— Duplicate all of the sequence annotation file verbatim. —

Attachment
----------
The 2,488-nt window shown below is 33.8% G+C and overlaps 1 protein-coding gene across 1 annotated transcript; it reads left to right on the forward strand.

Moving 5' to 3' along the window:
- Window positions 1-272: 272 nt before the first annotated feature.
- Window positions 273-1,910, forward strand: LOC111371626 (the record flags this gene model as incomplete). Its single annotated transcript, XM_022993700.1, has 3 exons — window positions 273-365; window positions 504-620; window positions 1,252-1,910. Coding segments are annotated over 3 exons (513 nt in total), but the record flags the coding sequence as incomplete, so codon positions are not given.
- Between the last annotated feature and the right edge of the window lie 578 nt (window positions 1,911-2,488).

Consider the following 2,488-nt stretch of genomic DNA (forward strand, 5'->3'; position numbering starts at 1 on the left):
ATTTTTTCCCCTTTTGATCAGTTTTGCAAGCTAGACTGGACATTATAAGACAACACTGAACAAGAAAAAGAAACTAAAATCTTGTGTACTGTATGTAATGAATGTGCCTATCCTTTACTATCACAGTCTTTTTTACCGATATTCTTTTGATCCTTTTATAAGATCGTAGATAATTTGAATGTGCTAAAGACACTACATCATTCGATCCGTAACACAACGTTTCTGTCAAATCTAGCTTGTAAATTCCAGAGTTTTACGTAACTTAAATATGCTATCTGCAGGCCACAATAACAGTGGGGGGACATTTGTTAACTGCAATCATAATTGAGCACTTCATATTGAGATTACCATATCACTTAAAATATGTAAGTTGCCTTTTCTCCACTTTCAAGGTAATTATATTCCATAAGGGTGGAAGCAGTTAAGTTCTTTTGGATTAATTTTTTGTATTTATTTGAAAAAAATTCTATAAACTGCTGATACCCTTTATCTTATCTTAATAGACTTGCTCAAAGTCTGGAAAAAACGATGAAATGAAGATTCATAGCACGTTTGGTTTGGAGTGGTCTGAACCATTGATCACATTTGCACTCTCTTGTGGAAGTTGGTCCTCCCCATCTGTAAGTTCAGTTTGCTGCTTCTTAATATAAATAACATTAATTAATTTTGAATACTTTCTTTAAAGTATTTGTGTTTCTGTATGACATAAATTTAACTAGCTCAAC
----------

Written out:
The 2,488-nt window shown below is 33.8% G+C and overlaps 1 protein-coding gene across 1 annotated transcript; it reads left to right on the forward strand.

Moving 5' to 3' along the window:
- Window positions 1-272: 272 nt before the first annotated feature.
- Window positions 273-1,910, forward strand: LOC111371626 (the record flags this gene model as incomplete). Its single annotated transcript, XM_022993700.1, has 3 exons — window positions 273-365; window positions 504-620; window positions 1,252-1,910. Coding segments are annotated over 3 exons (513 nt in total), but the record flags the coding sequence as incomplete, so codon positions are not given.
- Between the last annotated feature and the right edge of the window lie 578 nt (window positions 1,911-2,488).

Consider the following 2,488-nt stretch of genomic DNA (forward strand, 5'->3'; position numbering starts at 1 on the left):
ATTTTTTCCCCTTTTGATCAGTTTTGCAAGCTAGACTGGACATTATAAGACAACACTGAACAAGAAAAAGAAACTAAAATCTTGTGTACTGTATGTAATGAATGTGCCTATCCTTTACTATCACAGTCTTTTTTACCGATATTCTTTTGATCCTTTTATAAGATCGTAGATAATTTGAATGTGCTAAAGACACTACATCATTCGATCCGTAACACAACGTTTCTGTCAAATCTAGCTTGTAAATTCCAGAGTTTTACGTAACTTAAATATGCTATCTGCAGGCCACAATAACAGTGGGGGGACATTTGTTAACTGCAATCATAATTGAGCACTTCATATTGAGATTACCATATCACTTAAAATATGTAAGTTGCCTTTTCTCCACTTTCAAGGTAATTATATTCCATAAGGGTGGAAGCAGTTAAGTTCTTTTGGATTAATTTTTTGTATTTATTTGAAAAAAATTCTATAAACTGCTGATACCCTTTATCTTATCTTAATAGACTTGCTCAAAGTCTGGAAAAAACGATGAAATGAAGATTCATAGCACGTTTGGTTTGGAGTGGTCTGAACCATTGATCACATTTGCACTCTCTTGTGGAAGTTGGTCCTCCCCATCTGTAAGTTCAGTTTGCTGCTTCTTAATATAAATAACATTAATTAATTTTGAATACTTTCTTTAAAGTATTTGTGTTTCTGTATGACATAAATTTAACTAGCTCAAC